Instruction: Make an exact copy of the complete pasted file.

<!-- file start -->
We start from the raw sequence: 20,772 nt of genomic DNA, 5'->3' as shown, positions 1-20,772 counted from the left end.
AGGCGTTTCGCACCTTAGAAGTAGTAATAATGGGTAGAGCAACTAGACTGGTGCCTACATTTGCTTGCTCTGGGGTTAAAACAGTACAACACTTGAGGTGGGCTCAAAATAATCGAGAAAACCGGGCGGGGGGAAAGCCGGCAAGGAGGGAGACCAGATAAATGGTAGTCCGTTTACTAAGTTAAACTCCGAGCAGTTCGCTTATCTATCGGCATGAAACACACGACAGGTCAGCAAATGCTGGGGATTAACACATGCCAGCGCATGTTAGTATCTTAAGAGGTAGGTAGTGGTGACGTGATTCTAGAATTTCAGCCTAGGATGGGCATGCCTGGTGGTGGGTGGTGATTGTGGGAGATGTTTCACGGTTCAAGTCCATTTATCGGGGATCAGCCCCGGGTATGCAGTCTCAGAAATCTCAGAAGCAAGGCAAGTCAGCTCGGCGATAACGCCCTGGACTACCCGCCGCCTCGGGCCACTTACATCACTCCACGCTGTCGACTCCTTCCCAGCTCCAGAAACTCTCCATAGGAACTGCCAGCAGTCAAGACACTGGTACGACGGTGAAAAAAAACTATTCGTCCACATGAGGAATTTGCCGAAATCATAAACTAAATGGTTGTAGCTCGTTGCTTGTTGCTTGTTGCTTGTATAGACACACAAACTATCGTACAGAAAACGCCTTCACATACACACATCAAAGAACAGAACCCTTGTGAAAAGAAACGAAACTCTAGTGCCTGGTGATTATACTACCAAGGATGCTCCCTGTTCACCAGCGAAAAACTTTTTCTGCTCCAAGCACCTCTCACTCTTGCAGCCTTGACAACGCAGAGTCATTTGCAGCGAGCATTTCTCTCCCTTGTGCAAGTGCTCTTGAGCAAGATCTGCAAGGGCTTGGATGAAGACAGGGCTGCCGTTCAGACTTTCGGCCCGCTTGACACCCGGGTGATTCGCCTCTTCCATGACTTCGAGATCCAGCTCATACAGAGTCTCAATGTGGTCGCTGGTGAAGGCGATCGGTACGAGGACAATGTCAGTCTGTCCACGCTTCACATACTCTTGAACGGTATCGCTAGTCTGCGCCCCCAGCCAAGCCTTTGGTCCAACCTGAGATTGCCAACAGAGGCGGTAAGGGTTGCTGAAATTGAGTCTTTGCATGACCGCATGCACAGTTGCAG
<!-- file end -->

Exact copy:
We start from the raw sequence: 20,772 nt of genomic DNA, 5'->3' as shown, positions 1-20,772 counted from the left end.
AGGCGTTTCGCACCTTAGAAGTAGTAATAATGGGTAGAGCAACTAGACTGGTGCCTACATTTGCTTGCTCTGGGGTTAAAACAGTACAACACTTGAGGTGGGCTCAAAATAATCGAGAAAACCGGGCGGGGGGAAAGCCGGCAAGGAGGGAGACCAGATAAATGGTAGTCCGTTTACTAAGTTAAACTCCGAGCAGTTCGCTTATCTATCGGCATGAAACACACGACAGGTCAGCAAATGCTGGGGATTAACACATGCCAGCGCATGTTAGTATCTTAAGAGGTAGGTAGTGGTGACGTGATTCTAGAATTTCAGCCTAGGATGGGCATGCCTGGTGGTGGGTGGTGATTGTGGGAGATGTTTCACGGTTCAAGTCCATTTATCGGGGATCAGCCCCGGGTATGCAGTCTCAGAAATCTCAGAAGCAAGGCAAGTCAGCTCGGCGATAACGCCCTGGACTACCCGCCGCCTCGGGCCACTTACATCACTCCACGCTGTCGACTCCTTCCCAGCTCCAGAAACTCTCCATAGGAACTGCCAGCAGTCAAGACACTGGTACGACGGTGAAAAAAAACTATTCGTCCACATGAGGAATTTGCCGAAATCATAAACTAAATGGTTGTAGCTCGTTGCTTGTTGCTTGTTGCTTGTATAGACACACAAACTATCGTACAGAAAACGCCTTCACATACACACATCAAAGAACAGAACCCTTGTGAAAAGAAACGAAACTCTAGTGCCTGGTGATTATACTACCAAGGATGCTCCCTGTTCACCAGCGAAAAACTTTTTCTGCTCCAAGCACCTCTCACTCTTGCAGCCTTGACAACGCAGAGTCATTTGCAGCGAGCATTTCTCTCCCTTGTGCAAGTGCTCTTGAGCAAGATCTGCAAGGGCTTGGATGAAGACAGGGCTGCCGTTCAGACTTTCGGCCCGCTTGACACCCGGGTGATTCGCCTCTTCCATGACTTCGAGATCCAGCTCATACAGAGTCTCAATGTGGTCGCTGGTGAAGGCGATCGGTACGAGGACAATGTCAGTCTGTCCACGCTTCACATACTCTTGAACGGTATCGCTAGTCTGCGCCCCCAGCCAAGCCTTTGGTCCAACCTGAGATTGCCAACAGAGGCGGTAAGGGTTGCTGAAATTGAGTCTTTGCATGACCGCATGCACAGTTGCAG